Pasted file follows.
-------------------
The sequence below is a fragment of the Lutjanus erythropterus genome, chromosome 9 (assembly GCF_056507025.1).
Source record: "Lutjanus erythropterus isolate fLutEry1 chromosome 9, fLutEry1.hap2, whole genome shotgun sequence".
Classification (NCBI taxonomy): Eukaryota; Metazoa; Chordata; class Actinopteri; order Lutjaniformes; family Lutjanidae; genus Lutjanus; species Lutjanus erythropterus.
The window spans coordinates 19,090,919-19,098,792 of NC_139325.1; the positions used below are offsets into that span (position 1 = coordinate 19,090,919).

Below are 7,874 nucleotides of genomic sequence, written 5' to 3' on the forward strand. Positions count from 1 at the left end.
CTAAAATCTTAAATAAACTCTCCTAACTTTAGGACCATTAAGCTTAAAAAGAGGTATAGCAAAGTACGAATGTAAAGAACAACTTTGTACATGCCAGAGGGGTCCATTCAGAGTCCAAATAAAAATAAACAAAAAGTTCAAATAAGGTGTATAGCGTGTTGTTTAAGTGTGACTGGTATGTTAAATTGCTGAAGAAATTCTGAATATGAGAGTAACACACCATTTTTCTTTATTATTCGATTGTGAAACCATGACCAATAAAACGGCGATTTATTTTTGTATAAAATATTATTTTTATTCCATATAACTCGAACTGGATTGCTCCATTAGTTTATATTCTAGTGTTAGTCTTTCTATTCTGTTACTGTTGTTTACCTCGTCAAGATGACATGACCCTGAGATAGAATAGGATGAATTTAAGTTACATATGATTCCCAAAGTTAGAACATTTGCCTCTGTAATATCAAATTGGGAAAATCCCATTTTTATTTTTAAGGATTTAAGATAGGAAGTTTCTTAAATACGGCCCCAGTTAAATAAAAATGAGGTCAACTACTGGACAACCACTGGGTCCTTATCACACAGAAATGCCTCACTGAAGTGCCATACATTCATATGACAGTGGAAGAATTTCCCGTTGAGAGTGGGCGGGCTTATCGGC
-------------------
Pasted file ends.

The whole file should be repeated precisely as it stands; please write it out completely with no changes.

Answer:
The sequence below is a fragment of the Lutjanus erythropterus genome, chromosome 9 (assembly GCF_056507025.1).
Source record: "Lutjanus erythropterus isolate fLutEry1 chromosome 9, fLutEry1.hap2, whole genome shotgun sequence".
Classification (NCBI taxonomy): Eukaryota; Metazoa; Chordata; class Actinopteri; order Lutjaniformes; family Lutjanidae; genus Lutjanus; species Lutjanus erythropterus.
The window spans coordinates 19,090,919-19,098,792 of NC_139325.1; the positions used below are offsets into that span (position 1 = coordinate 19,090,919).

Below are 7,874 nucleotides of genomic sequence, written 5' to 3' on the forward strand. Positions count from 1 at the left end.
CTAAAATCTTAAATAAACTCTCCTAACTTTAGGACCATTAAGCTTAAAAAGAGGTATAGCAAAGTACGAATGTAAAGAACAACTTTGTACATGCCAGAGGGGTCCATTCAGAGTCCAAATAAAAATAAACAAAAAGTTCAAATAAGGTGTATAGCGTGTTGTTTAAGTGTGACTGGTATGTTAAATTGCTGAAGAAATTCTGAATATGAGAGTAACACACCATTTTTCTTTATTATTCGATTGTGAAACCATGACCAATAAAACGGCGATTTATTTTTGTATAAAATATTATTTTTATTCCATATAACTCGAACTGGATTGCTCCATTAGTTTATATTCTAGTGTTAGTCTTTCTATTCTGTTACTGTTGTTTACCTCGTCAAGATGACATGACCCTGAGATAGAATAGGATGAATTTAAGTTACATATGATTCCCAAAGTTAGAACATTTGCCTCTGTAATATCAAATTGGGAAAATCCCATTTTTATTTTTAAGGATTTAAGATAGGAAGTTTCTTAAATACGGCCCCAGTTAAATAAAAATGAGGTCAACTACTGGACAACCACTGGGTCCTTATCACACAGAAATGCCTCACTGAAGTGCCATACATTCATATGACAGTGGAAGAATTTCCCGTTGAGAGTGGGCGGGCTTATCGGC